Experimental investigation of strain rate dependence of nanocrystalline Pt films

K. N. Jonnalagadda, Ioannis Chasiotis, S. Yagnamurthy, John Lambros, J. Pulskamp, R. Polcawich, M. Dubey

Research output: Contribution to journalArticlepeer-review

Abstract

A new microscale uniaxial tension experimental method was developed to investigate the strain rate dependent mechanical behavior of freestanding metallic thin films for MEMS. The method allows for highly repeatable mechanical testing of thin films for over eight orders of magnitude of strain rate. Its repeatability stems from the direct and full-field displacement measurements obtained from optical images with at least 25 nm displacement resolution. The method is demonstrated with micron-scale, 400-nm thick, freestanding nanocrystalline Pt specimens, with 25 nm grain size. The experiments were conducted in situ under an optical microscope, equipped with a digital high-speed camera, in the nominal strain rate range 10-6-10 1 s-1. Full field displacements were computed by digital image correlation using a random speckle pattern generated onto the freestanding specimens. The elastic modulus of Pt, E=182±8 GPa, derived from uniaxial stress vs. strain curves, was independent of strain rate, while its Poisson's ratio was v=0.41± 0.01. Although the nanocrystalline Pt films had the elastic properties of bulk Pt, their inelastic property values were much higher than bulk and were rate-sensitive over the range of loading rates. For example, the elastic limit increased by more than 110% with increasing strain rate, and was 2-5 times higher than bulk Pt reaching 1.37 GPa at 101 s -1.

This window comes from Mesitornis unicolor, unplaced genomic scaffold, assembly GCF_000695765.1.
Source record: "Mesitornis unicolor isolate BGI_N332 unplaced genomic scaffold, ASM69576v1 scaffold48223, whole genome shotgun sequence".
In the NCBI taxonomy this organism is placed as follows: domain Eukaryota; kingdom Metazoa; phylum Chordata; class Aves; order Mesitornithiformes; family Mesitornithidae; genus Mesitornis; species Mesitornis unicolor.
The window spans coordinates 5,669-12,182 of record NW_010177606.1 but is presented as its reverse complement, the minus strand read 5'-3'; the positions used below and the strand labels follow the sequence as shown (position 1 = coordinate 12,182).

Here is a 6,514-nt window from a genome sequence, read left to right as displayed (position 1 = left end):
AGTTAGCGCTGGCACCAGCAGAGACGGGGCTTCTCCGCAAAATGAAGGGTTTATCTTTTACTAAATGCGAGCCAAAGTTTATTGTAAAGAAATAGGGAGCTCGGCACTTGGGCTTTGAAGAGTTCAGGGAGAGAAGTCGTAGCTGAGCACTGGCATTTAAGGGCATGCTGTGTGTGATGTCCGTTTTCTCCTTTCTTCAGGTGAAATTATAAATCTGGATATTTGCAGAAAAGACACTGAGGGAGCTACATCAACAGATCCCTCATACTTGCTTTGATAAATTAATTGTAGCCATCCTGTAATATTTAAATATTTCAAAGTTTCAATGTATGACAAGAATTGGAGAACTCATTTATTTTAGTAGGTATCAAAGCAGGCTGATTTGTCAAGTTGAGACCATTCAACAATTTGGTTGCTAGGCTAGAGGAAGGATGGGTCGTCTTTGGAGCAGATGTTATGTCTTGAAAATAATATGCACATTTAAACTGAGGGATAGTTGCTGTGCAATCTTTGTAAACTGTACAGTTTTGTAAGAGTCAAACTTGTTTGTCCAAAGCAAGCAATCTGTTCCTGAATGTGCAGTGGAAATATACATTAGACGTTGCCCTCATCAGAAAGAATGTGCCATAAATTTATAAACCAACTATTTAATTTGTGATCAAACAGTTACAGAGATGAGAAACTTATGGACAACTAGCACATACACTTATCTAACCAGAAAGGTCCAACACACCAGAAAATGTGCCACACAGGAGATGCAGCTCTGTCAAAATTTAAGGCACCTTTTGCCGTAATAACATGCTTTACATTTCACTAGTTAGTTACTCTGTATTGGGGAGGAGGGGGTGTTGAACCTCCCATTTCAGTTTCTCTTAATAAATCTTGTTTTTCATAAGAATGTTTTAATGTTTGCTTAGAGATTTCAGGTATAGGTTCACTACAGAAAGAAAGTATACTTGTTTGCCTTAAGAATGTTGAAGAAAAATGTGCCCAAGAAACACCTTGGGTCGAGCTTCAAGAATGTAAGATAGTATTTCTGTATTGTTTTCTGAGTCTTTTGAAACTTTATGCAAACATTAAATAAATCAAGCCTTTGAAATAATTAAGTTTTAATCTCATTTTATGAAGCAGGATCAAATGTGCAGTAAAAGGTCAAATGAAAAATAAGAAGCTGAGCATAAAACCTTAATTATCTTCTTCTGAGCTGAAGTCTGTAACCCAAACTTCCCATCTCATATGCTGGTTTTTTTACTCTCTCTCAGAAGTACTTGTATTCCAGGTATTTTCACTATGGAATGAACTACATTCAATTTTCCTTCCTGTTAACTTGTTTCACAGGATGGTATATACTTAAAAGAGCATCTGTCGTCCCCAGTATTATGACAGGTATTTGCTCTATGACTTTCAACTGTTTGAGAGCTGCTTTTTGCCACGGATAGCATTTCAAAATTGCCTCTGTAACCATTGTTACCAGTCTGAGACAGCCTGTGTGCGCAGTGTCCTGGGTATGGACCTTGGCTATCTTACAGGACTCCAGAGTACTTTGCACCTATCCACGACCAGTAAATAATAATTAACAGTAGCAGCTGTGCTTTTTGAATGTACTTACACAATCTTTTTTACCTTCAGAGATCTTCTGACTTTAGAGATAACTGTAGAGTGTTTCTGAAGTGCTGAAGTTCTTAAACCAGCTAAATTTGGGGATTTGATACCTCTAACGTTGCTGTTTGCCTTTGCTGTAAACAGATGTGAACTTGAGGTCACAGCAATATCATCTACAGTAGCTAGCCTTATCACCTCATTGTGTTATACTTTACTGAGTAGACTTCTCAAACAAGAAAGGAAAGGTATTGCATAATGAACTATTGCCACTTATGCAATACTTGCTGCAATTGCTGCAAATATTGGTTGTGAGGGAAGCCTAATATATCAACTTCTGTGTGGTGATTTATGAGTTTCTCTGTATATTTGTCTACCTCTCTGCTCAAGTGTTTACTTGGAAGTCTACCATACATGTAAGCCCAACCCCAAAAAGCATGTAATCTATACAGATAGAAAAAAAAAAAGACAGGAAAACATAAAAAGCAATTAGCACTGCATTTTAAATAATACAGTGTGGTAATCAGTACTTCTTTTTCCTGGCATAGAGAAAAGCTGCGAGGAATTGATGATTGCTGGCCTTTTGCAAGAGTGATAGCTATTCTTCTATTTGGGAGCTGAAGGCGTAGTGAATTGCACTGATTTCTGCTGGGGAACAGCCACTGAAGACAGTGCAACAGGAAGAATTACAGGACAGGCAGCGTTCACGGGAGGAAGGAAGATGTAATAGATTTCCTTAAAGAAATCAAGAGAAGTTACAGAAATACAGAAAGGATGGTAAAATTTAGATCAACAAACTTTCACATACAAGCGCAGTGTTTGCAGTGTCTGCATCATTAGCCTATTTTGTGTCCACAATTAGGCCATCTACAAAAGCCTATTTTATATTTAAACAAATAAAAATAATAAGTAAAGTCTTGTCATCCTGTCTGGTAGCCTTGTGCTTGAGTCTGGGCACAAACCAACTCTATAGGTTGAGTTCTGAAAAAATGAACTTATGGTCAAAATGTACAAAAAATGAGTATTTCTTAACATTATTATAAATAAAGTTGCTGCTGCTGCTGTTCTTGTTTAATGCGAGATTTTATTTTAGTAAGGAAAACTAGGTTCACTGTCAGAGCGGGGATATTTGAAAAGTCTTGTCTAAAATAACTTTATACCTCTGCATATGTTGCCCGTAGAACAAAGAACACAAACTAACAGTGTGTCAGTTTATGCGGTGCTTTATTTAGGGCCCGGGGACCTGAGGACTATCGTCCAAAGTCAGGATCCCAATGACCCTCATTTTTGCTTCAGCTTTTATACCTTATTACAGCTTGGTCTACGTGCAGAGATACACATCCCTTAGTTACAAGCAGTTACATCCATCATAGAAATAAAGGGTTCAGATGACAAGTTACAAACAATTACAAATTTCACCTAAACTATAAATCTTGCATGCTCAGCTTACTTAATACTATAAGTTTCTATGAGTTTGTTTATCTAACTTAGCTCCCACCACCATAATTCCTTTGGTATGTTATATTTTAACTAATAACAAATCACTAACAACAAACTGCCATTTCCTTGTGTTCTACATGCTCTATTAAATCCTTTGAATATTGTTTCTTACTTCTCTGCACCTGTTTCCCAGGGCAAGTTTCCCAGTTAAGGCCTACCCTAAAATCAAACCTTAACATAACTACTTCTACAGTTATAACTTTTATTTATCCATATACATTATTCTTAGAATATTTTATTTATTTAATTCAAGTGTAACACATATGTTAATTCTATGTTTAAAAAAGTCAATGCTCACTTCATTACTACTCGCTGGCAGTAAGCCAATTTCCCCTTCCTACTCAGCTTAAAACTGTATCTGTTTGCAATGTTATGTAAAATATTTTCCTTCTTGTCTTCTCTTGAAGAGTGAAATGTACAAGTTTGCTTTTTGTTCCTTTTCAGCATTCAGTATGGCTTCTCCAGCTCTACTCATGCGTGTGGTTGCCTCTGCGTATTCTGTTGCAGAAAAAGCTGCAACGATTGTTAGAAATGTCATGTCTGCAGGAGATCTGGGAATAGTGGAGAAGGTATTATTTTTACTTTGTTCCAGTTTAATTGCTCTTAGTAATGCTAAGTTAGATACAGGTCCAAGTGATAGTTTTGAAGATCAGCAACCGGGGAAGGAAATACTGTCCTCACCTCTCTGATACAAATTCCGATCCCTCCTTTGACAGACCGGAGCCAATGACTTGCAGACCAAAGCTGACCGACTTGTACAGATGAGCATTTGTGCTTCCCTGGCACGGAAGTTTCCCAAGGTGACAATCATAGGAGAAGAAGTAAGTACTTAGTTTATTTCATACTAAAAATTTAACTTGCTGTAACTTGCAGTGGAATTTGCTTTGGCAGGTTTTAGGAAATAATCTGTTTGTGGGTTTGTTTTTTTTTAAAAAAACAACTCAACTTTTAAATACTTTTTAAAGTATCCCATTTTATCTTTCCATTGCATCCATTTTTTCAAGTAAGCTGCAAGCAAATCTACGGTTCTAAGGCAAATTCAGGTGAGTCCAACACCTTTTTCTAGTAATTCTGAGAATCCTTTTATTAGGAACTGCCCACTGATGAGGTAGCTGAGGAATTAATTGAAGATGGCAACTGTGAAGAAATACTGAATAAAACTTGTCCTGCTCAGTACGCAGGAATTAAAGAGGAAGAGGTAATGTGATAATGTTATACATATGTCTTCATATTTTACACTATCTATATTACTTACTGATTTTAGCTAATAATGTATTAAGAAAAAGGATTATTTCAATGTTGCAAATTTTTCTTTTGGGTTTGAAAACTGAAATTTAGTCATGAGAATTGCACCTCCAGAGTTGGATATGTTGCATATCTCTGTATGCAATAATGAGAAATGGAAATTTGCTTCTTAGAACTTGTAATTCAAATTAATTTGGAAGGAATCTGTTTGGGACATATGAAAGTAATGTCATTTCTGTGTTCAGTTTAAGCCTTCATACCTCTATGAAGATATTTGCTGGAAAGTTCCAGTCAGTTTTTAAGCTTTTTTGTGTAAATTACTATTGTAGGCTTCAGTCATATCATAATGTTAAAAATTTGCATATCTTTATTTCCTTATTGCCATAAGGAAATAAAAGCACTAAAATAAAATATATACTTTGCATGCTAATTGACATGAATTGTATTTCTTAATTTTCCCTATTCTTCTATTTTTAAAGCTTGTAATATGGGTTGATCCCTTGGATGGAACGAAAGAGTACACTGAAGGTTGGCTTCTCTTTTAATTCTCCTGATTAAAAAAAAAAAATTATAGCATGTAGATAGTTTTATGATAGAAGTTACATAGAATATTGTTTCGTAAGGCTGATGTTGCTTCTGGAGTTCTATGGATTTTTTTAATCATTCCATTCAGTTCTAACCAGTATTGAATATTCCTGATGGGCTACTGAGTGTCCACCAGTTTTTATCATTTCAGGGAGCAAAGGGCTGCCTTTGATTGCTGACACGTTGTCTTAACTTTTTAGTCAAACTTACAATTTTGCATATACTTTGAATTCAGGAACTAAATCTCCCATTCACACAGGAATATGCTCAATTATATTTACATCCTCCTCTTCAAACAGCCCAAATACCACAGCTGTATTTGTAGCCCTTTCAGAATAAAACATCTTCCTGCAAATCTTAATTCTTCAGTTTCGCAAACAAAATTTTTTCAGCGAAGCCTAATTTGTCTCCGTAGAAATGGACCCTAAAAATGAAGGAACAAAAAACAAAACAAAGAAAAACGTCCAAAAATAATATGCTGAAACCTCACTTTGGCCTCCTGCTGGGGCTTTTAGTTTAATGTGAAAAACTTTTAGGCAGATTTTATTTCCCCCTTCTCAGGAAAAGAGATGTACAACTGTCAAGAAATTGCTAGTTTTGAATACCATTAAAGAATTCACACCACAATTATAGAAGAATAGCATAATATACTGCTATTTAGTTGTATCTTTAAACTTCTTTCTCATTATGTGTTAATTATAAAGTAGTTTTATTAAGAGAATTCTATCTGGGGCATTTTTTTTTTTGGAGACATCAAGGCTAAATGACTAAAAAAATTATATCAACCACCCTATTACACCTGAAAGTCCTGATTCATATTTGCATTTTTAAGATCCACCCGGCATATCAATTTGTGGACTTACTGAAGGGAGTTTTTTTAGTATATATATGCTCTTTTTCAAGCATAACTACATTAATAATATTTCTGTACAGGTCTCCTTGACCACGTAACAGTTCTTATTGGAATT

Original languageEnglish (US)
Pages (from-to)25-35
Number of pages11
JournalProceedings of the Society for Experimental Mechanics, Inc.
Volume67
StatePublished - Dec 1 2010

Keywords

  • Digital image correlation
  • Mechanical properties
  • Nanocrystalline platinum
  • Strain rate
  • Thin films

ASJC Scopus subject areas

  • Mechanics of Materials
  • Mechanical Engineering

Fingerprint

Dive into the research topics of 'Experimental investigation of strain rate dependence of nanocrystalline Pt films'. Together they form a unique fingerprint.

Cite this